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I have the following program

import java.util.*;
public class Test {
    public static void main(String[] args) {
        Integer[] array = { 3, 1, 4, 1, 5, 9 };
        Arrays.sort(array, new Comparator<Integer>() {
            public int compare(Integer i1, Integer i2) {
                return i1 < i2 ? -1 : (i2 > i1 ? 1 : 0);
            }
        });
        System.out.println(Arrays.toString(array));
    }
}

This gives me the output [3, 1, 4, 1, 5, 9]. Why?

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ohh shit...you all are right....looks like i need to go home..it already 14 hrs i am continuously working.. –  Saurabh Kumar Jan 17 '12 at 20:08

3 Answers 3

up vote 1 down vote accepted

You test for i1 < i2, and, if it fails, you test NOT for i1 > i2, but for i2 > i1.

Change your comparator to

   return i1 < i2 ? -1 : (i1 > i2) ? 1 : 0;

ADDED

In an attempt to contribute something new to the two other answers that said the same thing and beat me to the punch, most of the wrapper classes have built in compareTo() methods to save you from any thought. e.g., your comparator could just call Integer.compareTo(), i.e.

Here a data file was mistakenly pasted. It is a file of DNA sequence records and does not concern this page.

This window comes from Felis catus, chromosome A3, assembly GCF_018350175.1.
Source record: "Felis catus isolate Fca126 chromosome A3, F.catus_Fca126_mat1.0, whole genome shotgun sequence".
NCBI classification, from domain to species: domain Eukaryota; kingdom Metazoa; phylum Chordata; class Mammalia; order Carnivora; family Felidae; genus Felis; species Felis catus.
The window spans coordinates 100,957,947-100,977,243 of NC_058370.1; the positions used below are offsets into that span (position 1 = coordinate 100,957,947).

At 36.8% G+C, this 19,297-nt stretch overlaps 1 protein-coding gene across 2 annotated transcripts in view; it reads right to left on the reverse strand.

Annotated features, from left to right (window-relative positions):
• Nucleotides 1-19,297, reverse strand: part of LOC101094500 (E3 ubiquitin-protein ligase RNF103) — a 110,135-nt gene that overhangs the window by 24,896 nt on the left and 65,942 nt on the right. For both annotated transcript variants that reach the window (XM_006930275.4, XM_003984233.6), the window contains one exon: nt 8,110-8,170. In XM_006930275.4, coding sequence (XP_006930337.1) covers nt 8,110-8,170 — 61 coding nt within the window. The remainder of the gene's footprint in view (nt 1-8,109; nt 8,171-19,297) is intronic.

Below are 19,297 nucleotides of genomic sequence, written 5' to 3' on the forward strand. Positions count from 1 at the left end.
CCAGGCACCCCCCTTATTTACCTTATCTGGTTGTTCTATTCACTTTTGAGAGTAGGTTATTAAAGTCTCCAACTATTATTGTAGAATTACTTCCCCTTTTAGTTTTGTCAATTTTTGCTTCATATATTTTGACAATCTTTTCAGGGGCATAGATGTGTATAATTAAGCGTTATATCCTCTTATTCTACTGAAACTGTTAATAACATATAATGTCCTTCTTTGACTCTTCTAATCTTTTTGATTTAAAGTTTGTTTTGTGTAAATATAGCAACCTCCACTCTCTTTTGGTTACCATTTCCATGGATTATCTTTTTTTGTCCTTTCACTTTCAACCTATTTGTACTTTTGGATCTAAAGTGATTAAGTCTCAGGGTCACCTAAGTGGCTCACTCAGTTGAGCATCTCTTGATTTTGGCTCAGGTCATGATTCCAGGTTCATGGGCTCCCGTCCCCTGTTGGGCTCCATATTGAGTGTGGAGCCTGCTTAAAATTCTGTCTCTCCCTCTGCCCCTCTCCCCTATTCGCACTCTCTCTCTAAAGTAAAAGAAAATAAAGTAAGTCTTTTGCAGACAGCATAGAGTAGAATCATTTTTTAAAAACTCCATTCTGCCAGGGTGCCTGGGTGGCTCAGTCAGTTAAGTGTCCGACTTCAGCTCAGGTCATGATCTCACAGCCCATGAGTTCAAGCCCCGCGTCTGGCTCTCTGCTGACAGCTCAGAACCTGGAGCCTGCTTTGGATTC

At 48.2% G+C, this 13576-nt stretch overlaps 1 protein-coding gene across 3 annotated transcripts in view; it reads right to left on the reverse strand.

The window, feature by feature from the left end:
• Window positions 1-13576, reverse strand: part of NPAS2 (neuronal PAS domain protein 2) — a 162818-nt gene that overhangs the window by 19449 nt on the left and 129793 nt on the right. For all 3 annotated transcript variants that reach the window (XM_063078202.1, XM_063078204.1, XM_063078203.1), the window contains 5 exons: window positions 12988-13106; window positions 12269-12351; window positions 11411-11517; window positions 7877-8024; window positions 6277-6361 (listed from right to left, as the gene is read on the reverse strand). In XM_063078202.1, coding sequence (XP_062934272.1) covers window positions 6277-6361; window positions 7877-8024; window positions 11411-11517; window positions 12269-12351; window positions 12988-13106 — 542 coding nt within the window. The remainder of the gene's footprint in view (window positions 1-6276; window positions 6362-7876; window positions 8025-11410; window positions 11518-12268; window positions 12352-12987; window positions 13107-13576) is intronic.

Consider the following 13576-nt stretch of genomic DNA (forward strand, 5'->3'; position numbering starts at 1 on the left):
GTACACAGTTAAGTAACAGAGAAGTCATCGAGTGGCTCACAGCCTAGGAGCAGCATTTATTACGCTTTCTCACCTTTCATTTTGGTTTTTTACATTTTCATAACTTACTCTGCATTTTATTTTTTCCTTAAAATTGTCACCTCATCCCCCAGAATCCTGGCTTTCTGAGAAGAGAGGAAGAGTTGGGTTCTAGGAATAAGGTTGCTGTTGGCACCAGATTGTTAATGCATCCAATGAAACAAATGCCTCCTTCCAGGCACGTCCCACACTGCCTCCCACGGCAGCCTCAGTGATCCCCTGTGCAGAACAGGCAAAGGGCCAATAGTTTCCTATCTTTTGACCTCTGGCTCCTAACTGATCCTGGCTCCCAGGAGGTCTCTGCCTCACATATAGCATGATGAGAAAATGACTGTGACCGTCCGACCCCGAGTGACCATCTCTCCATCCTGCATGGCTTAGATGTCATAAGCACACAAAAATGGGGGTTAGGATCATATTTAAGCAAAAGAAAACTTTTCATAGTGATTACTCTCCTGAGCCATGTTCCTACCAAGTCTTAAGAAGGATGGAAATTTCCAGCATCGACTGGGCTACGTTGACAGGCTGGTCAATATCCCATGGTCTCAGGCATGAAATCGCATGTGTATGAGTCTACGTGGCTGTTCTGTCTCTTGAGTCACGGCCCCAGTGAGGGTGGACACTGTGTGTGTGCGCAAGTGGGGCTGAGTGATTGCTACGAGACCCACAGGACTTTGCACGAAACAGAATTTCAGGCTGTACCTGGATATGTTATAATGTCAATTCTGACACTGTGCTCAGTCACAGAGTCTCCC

return i1.compareTo(i2);
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Probably should be using compareTo() anyway since those magic numbers don't look healthy; +1 for that. –  G. Bach Jan 17 '12 at 20:28
i1 < i2 
i2 > i1 

These are the same.

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because i1 < i2 is the same as i2 > i1 - look what you've written in your compareTo method.

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